By. Kirstin Bullington, Richland Two Institute of Innovation
Designing with nature in mind holds the key for many of today’s pressing environmental problems. So, it’s only natural that students should learn how to apply the concepts of biomimicry when problem-solving for the future. I was introduced to the Biomimicry Institute a few years ago when assisting a few students with sources for a wind turbine blade that they were designing. Since then, I have used their resources in classes at the Richland Two Institute of Innovation (R2i2) in Columbia, South Carolina. The Biomimicry Institute’s inaugural Youth Design Challenge (YDC) provided the perfect opportunity for a pair of my students to experience nature-inspired design thinking.
R2i2 is a districtwide student innovation center that draws students from five different high schools for advanced elective courses. Our school’s mission is to foster student growth by stimulating creativity, encouraging leadership, promoting teamwork, and building entrepreneurial skills while engaging the global community. One category of courses offered at R2i2 is Next Energy Engineering. Next Energy Engineering uses the Clean Energy Technology curriculum from the Southern Region Educational Board. These courses are completely project-based and focus on students generating solutions to energy challenges using an engineering design process. As the courses advance, students are encouraged to take more autonomy in the problems they generate and the solutions they design.
For the 2018 YDC, students were tasked to find a solution to reduce or mitigate the impacts of climate change using a design from nature. Two of my students, Victoria Alexander and Murray McDaniel, thought it would be worthwhile to see if they could increase energy efficiency by emulating biological design. The students opted to take a biomimetic approach; that is, they decided to narrow the problem to energy efficiency, then research organisms that already exhibit unique energy adaptations.
As an engineering instructor with a biology background, I was curious to see how the students fared with the biomimicry design process. The process of designing from nature is similar to the engineering design process, but with some distinct differences that made me wonder how well their mastery of engineering competencies would transfer. The students initially expressed apprehension about finding an idea. Once they started researching energy adaptations, they realized there were countless examples in nature that they could consider in making energy production more efficient. After researching several organisms and considering the criteria their solution would need to meet, the students used a decision matrix to select their best idea, the oriental hornet (Vespa orientalis), which converts solar energy into electric energy for metabolic purposes. Originally, the students thought to mimic the yellow band of the hornet as a panel overlay, but that resulted in reduced current output from the test panels. A more thorough review of the hornet’s adaptations led the students to look at the rest of the hornet’s epicuticle, the structure of which reflects sunlight onto the yellow band where the solar energy is absorbed. This idea led the students to create a solar concentrator that mimicked the pattern of the hornet’s epicuticle.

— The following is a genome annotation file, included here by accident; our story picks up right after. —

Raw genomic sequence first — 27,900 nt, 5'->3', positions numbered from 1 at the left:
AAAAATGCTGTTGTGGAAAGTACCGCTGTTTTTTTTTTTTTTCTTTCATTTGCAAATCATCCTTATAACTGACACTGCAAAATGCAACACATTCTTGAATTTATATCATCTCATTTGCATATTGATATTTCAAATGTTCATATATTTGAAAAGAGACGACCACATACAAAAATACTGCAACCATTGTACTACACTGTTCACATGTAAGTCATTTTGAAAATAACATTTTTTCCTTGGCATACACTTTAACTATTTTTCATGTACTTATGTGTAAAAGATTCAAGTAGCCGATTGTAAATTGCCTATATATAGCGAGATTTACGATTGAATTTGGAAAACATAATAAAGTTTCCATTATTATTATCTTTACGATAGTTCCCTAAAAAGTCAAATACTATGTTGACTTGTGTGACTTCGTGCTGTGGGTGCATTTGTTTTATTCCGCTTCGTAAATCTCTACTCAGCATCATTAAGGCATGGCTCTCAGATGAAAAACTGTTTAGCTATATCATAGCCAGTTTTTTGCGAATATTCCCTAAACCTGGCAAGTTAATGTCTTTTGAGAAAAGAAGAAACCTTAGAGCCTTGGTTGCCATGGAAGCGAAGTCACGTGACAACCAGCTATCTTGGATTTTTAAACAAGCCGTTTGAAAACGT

Luminescent Solar Concentrator Based on Epicuticle Design
The students’ solution was to 3D print the hornet’s epicuticle pattern directly onto a square of fluorescent acrylic to concentrate UV light on the solar panel. When the solar concentrator is placed next to a thin-film solar panel, the printed area reflects the UV light on the panel, increasing the current produced. Students drew this concept from research on traditional fluorescent solar concentrators, which use luminescent paint to concentrate absorbed UV rays and emit at longer wavelengths. The hornet’s specific brown epicuticle pattern was drawn in a CAD program, CATIA, and printed with the assistance of the 3D Printing and Design class.